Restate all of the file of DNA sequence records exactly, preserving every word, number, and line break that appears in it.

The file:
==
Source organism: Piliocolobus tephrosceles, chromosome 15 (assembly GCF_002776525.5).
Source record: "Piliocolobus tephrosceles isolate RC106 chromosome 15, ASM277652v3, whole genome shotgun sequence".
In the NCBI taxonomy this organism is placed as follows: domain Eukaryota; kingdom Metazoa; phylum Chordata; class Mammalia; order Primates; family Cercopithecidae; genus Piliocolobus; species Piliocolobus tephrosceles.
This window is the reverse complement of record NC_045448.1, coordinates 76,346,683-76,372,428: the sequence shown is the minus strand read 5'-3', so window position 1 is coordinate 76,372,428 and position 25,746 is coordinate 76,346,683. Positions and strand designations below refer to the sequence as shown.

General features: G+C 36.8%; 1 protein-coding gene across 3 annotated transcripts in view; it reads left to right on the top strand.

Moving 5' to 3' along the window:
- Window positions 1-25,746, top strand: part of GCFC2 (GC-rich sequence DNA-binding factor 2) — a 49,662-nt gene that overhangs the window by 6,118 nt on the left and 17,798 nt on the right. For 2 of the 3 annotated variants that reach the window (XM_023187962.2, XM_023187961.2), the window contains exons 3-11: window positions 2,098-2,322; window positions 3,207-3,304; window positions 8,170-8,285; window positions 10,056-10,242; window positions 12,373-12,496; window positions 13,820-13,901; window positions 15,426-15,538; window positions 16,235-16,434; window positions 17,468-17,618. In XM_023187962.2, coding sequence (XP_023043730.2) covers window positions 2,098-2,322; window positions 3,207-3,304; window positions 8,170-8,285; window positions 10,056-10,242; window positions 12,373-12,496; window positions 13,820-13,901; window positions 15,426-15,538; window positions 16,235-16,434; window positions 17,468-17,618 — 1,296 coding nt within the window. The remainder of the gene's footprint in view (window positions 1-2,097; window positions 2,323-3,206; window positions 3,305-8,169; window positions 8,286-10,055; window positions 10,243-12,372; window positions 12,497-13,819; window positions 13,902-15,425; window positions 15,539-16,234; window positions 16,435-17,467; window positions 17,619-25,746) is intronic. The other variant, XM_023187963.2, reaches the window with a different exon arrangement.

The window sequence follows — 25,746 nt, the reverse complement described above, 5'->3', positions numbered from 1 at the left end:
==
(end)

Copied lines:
Source organism: Piliocolobus tephrosceles, chromosome 15 (assembly GCF_002776525.5).
Source record: "Piliocolobus tephrosceles isolate RC106 chromosome 15, ASM277652v3, whole genome shotgun sequence".
In the NCBI taxonomy this organism is placed as follows: domain Eukaryota; kingdom Metazoa; phylum Chordata; class Mammalia; order Primates; family Cercopithecidae; genus Piliocolobus; species Piliocolobus tephrosceles.
This window is the reverse complement of record NC_045448.1, coordinates 76,346,683-76,372,428: the sequence shown is the minus strand read 5'-3', so window position 1 is coordinate 76,372,428 and position 25,746 is coordinate 76,346,683. Positions and strand designations below refer to the sequence as shown.

General features: G+C 36.8%; 1 protein-coding gene across 3 annotated transcripts in view; it reads left to right on the top strand.

Moving 5' to 3' along the window:
- Window positions 1-25,746, top strand: part of GCFC2 (GC-rich sequence DNA-binding factor 2) — a 49,662-nt gene that overhangs the window by 6,118 nt on the left and 17,798 nt on the right. For 2 of the 3 annotated variants that reach the window (XM_023187962.2, XM_023187961.2), the window contains exons 3-11: window positions 2,098-2,322; window positions 3,207-3,304; window positions 8,170-8,285; window positions 10,056-10,242; window positions 12,373-12,496; window positions 13,820-13,901; window positions 15,426-15,538; window positions 16,235-16,434; window positions 17,468-17,618. In XM_023187962.2, coding sequence (XP_023043730.2) covers window positions 2,098-2,322; window positions 3,207-3,304; window positions 8,170-8,285; window positions 10,056-10,242; window positions 12,373-12,496; window positions 13,820-13,901; window positions 15,426-15,538; window positions 16,235-16,434; window positions 17,468-17,618 — 1,296 coding nt within the window. The remainder of the gene's footprint in view (window positions 1-2,097; window positions 2,323-3,206; window positions 3,305-8,169; window positions 8,286-10,055; window positions 10,243-12,372; window positions 12,497-13,819; window positions 13,902-15,425; window positions 15,539-16,234; window positions 16,435-17,467; window positions 17,619-25,746) is intronic. The other variant, XM_023187963.2, reaches the window with a different exon arrangement.

The window sequence follows — 25,746 nt, the reverse complement described above, 5'->3', positions numbered from 1 at the left end: